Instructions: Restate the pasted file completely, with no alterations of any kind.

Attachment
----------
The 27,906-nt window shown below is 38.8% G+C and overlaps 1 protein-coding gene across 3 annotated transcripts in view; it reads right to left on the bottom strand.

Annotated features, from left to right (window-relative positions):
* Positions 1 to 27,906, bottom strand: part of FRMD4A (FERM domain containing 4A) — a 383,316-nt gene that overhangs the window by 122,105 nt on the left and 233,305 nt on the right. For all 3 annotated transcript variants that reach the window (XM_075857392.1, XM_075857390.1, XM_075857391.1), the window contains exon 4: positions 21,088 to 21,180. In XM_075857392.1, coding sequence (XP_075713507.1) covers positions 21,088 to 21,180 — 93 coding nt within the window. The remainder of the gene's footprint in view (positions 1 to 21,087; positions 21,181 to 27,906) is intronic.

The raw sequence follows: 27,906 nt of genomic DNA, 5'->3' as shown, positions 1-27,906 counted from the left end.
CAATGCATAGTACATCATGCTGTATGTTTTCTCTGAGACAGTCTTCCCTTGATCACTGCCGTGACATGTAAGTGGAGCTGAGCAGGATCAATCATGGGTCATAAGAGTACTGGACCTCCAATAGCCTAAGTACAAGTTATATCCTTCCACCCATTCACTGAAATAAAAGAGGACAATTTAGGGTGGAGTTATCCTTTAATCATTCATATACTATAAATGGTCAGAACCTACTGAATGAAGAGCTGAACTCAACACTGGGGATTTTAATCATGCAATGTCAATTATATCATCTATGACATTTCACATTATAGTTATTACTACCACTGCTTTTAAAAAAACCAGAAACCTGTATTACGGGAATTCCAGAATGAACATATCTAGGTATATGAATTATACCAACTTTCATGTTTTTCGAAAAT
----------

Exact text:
The 27,906-nt window shown below is 38.8% G+C and overlaps 1 protein-coding gene across 3 annotated transcripts in view; it reads right to left on the bottom strand.

Annotated features, from left to right (window-relative positions):
* Positions 1 to 27,906, bottom strand: part of FRMD4A (FERM domain containing 4A) — a 383,316-nt gene that overhangs the window by 122,105 nt on the left and 233,305 nt on the right. For all 3 annotated transcript variants that reach the window (XM_075857392.1, XM_075857390.1, XM_075857391.1), the window contains exon 4: positions 21,088 to 21,180. In XM_075857392.1, coding sequence (XP_075713507.1) covers positions 21,088 to 21,180 — 93 coding nt within the window. The remainder of the gene's footprint in view (positions 1 to 21,087; positions 21,181 to 27,906) is intronic.

The raw sequence follows: 27,906 nt of genomic DNA, 5'->3' as shown, positions 1-27,906 counted from the left end.
CAATGCATAGTACATCATGCTGTATGTTTTCTCTGAGACAGTCTTCCCTTGATCACTGCCGTGACATGTAAGTGGAGCTGAGCAGGATCAATCATGGGTCATAAGAGTACTGGACCTCCAATAGCCTAAGTACAAGTTATATCCTTCCACCCATTCACTGAAATAAAAGAGGACAATTTAGGGTGGAGTTATCCTTTAATCATTCATATACTATAAATGGTCAGAACCTACTGAATGAAGAGCTGAACTCAACACTGGGGATTTTAATCATGCAATGTCAATTATATCATCTATGACATTTCACATTATAGTTATTACTACCACTGCTTTTAAAAAAACCAGAAACCTGTATTACGGGAATTCCAGAATGAACATATCTAGGTATATGAATTATACCAACTTTCATGTTTTTCGAAAAT